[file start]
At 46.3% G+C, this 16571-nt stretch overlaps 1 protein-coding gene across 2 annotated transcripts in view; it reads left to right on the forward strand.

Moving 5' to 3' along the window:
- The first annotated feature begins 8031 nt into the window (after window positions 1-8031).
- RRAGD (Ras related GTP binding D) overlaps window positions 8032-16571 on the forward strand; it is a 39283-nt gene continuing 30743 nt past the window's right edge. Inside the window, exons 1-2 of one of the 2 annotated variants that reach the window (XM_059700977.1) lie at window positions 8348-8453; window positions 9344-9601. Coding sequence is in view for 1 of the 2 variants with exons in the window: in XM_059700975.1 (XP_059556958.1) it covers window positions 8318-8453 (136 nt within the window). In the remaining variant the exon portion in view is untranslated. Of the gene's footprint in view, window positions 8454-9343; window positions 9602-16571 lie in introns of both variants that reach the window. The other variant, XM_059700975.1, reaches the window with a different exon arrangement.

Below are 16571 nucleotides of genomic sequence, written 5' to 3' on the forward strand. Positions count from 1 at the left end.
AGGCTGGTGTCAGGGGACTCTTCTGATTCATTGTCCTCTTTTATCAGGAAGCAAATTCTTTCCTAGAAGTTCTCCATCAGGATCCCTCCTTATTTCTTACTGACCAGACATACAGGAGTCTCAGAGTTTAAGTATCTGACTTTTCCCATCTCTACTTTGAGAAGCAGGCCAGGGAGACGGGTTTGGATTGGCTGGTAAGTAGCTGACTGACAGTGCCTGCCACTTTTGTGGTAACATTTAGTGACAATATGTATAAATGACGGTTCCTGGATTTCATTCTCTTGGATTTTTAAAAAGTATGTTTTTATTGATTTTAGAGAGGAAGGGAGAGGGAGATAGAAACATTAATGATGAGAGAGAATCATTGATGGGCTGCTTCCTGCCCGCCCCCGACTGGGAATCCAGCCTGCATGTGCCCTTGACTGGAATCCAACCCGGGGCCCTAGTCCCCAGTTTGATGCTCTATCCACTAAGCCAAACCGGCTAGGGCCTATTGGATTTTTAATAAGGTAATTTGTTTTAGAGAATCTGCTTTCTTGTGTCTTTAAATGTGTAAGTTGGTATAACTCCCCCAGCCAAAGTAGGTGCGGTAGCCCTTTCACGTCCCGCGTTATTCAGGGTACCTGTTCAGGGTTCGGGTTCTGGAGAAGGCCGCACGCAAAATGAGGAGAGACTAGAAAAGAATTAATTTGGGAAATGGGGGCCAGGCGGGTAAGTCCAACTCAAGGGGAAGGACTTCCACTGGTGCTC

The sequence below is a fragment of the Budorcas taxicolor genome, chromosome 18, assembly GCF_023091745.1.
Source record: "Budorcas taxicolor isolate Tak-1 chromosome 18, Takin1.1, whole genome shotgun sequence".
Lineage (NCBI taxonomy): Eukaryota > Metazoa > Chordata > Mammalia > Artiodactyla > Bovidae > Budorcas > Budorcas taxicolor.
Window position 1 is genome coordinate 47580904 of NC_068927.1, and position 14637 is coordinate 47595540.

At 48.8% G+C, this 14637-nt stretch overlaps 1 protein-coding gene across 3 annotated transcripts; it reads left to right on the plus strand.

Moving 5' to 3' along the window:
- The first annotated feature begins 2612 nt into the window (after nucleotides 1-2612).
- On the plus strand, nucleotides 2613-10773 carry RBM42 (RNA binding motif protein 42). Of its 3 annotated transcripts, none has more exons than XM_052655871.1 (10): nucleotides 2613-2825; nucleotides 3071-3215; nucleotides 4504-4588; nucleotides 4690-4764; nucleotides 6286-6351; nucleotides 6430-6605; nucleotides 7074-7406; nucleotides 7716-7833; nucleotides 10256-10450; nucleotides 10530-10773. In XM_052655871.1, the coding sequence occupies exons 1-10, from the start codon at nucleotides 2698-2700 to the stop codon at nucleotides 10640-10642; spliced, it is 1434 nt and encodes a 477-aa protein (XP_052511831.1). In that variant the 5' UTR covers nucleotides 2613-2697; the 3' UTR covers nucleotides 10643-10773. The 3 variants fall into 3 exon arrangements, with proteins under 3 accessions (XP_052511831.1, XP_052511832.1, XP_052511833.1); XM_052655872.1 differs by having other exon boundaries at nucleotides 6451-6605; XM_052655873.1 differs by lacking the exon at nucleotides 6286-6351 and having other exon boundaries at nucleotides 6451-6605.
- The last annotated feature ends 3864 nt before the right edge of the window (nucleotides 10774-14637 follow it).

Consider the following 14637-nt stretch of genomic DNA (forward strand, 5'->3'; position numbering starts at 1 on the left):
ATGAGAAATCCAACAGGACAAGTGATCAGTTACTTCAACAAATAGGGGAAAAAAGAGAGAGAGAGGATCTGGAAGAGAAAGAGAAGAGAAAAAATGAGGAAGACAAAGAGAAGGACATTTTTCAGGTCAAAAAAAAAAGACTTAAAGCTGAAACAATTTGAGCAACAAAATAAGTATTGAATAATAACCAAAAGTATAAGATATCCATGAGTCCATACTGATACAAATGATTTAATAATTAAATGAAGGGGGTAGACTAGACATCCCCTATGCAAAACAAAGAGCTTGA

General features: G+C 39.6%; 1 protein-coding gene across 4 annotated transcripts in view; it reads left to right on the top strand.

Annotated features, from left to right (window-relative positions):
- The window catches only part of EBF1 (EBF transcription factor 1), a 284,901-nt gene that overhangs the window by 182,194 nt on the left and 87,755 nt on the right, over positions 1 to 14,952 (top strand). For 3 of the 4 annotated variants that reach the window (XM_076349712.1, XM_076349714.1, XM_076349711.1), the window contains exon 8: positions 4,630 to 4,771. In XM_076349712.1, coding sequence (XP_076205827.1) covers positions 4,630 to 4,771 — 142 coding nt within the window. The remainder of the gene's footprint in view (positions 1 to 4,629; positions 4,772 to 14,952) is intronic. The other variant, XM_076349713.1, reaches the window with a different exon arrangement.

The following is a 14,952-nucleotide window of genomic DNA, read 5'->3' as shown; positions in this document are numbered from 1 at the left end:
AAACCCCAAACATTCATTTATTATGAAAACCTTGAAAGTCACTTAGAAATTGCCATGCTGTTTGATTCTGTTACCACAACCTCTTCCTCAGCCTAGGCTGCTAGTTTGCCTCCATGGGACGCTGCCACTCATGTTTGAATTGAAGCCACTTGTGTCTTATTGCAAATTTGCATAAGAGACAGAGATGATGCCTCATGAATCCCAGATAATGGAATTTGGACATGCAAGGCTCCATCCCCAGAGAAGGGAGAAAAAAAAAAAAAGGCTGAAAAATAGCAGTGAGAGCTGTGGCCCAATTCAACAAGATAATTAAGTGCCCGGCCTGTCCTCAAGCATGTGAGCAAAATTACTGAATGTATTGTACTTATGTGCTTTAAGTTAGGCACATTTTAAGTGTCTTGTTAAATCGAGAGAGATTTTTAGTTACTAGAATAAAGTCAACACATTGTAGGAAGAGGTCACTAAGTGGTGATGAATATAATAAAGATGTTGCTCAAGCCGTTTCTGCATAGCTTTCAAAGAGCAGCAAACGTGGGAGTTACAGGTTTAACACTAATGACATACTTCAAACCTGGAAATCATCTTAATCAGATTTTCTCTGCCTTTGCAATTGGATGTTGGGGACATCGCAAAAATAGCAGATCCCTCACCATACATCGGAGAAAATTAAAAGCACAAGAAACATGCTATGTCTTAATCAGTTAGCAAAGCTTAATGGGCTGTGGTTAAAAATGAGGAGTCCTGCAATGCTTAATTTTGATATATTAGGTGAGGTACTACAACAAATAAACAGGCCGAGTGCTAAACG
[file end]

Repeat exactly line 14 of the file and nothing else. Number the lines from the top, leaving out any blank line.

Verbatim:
- On the plus strand, nucleotides 2613-10773 carry RBM42 (RNA binding motif protein 42). Of its 3 annotated transcripts, none has more exons than XM_052655871.1 (10): nucleotides 2613-2825; nucleotides 3071-3215; nucleotides 4504-4588; nucleotides 4690-4764; nucleotides 6286-6351; nucleotides 6430-6605; nucleotides 7074-7406; nucleotides 7716-7833; nucleotides 10256-10450; nucleotides 10530-10773. In XM_052655871.1, the coding sequence occupies exons 1-10, from the start codon at nucleotides 2698-2700 to the stop codon at nucleotides 10640-10642; spliced, it is 1434 nt and encodes a 477-aa protein (XP_052511831.1). In that variant the 5' UTR covers nucleotides 2613-2697; the 3' UTR covers nucleotides 10643-10773. The 3 variants fall into 3 exon arrangements, with proteins under 3 accessions (XP_052511831.1, XP_052511832.1, XP_052511833.1); XM_052655872.1 differs by having other exon boundaries at nucleotides 6451-6605; XM_052655873.1 differs by lacking the exon at nucleotides 6286-6351 and having other exon boundaries at nucleotides 6451-6605.